Colorants: New System Allows Custom Liquid-Color Matching by Molders
PolyOne and 3M collaborate on quick recipe generation and mixing/dosing of liquid colors for in-house color matching by short-run injection molders.
A new liquid-color mixing and dispensing system is designed to permit efficient in-house color matching by injection molders who perform short runs with short lead times and handle dozens of colors. The Pinpoint system was developed by PolyOne in collaboration with 3M. It combines proprietary software and liquid-colorant technology from PolyOne’s ColorMatrix Select system with dispensing and dosing equipment from 3M. According to Will Nordloh, general manager of ColorMatrix, “Pinpoint enables short-run injection molders to make a step change in their ability to serve customers by significantly reducing the time needed to design and create colors. The system also helps reduce operating costs by eliminating the need to carry excess or expired colorant inventory.”
Pinpoint made its debut at last month’s MD&M East show in N.Y.C., where it was showed off by an early adopter of the system, Protolabs, a custom maker of metal and plastic parts for rapid prototyping and on-demand production. Jeff Schipper, the company’s director of Special Operations, agrees that Pinpoint is a “game changer” for cosmetic applications such as medical-equipment housings and consumer electronics. He says customers can supply a Pantone color number or a physical sample of a color to be matched. The Pantone number or data from a spectrophotometer scan of the sample is fed into the Pinpoint software to generate a starting recipe of ColorMatrix liquid colors to be blended. (Schipper compared this to blending paints at a hardware store.) Additional data entered into the recipe software includes the plastic resin to be used and any special application data such as suitability for medical use or outdoor UV exposure. The user also indicates whether the recipe should be optimized for closest match or lowest cost. A typical recipe can utilize four or five different base colorants, but can include as many as eight to 10, Schipper says.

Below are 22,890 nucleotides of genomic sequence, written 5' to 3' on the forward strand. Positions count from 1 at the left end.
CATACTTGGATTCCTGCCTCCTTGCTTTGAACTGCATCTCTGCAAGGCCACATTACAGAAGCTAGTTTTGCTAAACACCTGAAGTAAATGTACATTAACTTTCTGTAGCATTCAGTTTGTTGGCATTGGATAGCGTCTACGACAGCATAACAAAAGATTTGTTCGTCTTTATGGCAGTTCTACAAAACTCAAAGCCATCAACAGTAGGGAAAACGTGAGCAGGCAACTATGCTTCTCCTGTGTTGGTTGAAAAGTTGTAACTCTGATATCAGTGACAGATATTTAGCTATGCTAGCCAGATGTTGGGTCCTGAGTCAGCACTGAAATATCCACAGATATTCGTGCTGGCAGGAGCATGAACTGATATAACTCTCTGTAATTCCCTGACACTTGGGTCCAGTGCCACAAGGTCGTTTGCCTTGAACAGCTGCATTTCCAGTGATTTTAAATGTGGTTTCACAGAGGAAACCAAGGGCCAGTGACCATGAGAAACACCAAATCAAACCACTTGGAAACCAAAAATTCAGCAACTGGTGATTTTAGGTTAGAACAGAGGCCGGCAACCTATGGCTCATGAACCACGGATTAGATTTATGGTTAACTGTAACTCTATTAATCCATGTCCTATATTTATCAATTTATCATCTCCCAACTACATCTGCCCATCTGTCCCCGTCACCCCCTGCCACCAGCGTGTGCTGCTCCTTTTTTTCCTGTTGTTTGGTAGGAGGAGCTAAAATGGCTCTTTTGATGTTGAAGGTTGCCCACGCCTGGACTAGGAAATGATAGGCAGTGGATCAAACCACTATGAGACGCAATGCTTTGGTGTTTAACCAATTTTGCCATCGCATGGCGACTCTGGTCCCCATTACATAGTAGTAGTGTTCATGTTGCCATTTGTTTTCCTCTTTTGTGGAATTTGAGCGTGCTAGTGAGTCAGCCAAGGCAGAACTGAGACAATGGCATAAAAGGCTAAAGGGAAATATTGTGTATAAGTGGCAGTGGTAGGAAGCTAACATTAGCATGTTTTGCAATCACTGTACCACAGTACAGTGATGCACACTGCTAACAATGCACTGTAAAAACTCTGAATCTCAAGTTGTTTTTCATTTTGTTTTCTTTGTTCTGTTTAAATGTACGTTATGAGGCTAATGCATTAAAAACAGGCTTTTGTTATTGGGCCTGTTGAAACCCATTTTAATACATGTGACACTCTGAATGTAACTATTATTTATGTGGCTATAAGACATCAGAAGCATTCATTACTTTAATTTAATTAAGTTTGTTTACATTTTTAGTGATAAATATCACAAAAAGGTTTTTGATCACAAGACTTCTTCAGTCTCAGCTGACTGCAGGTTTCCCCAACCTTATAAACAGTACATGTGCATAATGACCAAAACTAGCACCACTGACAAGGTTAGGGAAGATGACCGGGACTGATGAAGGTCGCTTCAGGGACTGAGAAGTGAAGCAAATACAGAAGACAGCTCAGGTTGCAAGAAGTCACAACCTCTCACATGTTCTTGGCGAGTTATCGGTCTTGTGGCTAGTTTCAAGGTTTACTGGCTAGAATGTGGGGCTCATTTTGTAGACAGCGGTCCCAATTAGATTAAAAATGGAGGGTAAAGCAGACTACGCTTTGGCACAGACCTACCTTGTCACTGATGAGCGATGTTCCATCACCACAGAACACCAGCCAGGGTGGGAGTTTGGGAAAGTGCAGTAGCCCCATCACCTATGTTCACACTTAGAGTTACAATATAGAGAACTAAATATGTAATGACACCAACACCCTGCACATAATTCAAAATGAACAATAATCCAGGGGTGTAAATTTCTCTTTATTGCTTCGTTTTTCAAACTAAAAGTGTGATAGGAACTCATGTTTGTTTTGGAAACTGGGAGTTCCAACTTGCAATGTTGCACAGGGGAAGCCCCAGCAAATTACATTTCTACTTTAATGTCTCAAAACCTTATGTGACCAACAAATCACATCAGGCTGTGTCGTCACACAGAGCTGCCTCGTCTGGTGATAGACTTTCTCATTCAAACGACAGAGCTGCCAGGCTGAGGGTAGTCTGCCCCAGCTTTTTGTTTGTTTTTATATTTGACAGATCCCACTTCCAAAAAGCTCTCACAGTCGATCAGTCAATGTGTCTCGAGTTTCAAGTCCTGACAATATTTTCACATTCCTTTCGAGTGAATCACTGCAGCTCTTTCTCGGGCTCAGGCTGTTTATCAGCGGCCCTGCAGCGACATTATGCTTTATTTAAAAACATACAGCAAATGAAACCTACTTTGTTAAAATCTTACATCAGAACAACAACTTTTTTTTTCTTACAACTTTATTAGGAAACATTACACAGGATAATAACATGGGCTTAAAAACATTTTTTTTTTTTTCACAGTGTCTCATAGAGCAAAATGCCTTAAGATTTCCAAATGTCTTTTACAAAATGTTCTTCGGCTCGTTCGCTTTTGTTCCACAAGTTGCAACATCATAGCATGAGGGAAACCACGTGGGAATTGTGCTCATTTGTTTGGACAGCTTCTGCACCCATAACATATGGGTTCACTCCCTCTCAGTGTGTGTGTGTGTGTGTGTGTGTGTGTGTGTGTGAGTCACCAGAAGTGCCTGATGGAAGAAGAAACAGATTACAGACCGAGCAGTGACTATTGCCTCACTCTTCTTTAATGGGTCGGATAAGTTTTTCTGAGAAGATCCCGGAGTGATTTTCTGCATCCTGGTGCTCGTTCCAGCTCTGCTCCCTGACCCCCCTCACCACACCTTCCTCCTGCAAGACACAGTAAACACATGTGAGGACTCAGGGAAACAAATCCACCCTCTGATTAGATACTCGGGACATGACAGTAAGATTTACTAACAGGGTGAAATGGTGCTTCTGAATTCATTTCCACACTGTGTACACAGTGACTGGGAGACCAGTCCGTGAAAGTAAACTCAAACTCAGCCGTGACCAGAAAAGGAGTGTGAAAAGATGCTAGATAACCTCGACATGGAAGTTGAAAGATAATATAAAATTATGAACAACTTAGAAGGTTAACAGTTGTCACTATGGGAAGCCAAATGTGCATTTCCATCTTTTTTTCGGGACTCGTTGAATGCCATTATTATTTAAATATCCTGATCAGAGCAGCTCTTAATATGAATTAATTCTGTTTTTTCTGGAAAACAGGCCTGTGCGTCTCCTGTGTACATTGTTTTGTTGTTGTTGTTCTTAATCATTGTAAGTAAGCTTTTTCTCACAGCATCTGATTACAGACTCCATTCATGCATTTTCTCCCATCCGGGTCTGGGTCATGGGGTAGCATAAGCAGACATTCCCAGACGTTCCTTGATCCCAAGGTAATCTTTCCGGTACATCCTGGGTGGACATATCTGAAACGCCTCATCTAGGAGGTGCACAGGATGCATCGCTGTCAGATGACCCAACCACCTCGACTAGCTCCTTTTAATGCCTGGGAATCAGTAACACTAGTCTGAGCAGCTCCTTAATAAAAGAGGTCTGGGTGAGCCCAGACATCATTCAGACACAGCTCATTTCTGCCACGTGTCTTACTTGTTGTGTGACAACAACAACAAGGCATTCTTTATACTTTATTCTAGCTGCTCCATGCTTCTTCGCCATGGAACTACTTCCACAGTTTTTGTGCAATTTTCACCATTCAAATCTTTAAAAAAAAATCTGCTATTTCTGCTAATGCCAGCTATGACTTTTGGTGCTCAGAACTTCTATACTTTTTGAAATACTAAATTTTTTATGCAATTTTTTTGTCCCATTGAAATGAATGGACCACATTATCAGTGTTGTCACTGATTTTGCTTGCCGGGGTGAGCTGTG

The starting recipe is fed into the Pinpoint dispenser. Containers of around 1 qt capacity for single colorants that make up the recipe are connected to a feed tube and locked into the device. The required amount of each colorant is dispensed one at a time into a container for the final color. The amount dispensed is checked gravimetrically by weighing the receiving container. Schipper noted that a barcode scan of each ingredient color is required by the system as a QC check to ensure that only the correct colorants are blended. The completed blend is then placed in a shaker to mix the components. Finally, the container with the blended colors is placed in a Pinpoint metering pump on the injection machine to produce colored parts. The device holds two containers; when one empties, the system automatically switches to the second so the first can be replaced without interrupting production.
Schipper says its Pinpoint system is currently available for 13 resins, including ABS, PC/ABS, PP, HDPE, LDPE and LLDPE. Protolabs can supply a sample color chip to customers within three days of receiving the Pantone number or color sample. Schipper says customers accept the first sample in the “vast majority” of cases so far, though Protolabs offers up to three iterations if necessary. Protolabs guarantees a match within a Delta E of 3, “though we’re usually within 1 to 1.5,” Schipper says. (He notes that the human eye can detect color differences at a Delta of a little over 2.) Schipper also notes that Protolabs has used the resulting liquid colorants for molding runs as long as three days without problems. “With development cycles shrinking to meet the market demand for increased customization, this is yet another tool to help our customers accelerate product launches and streamline supply chains,” says Joel Matthews, Protolabs global product manager.
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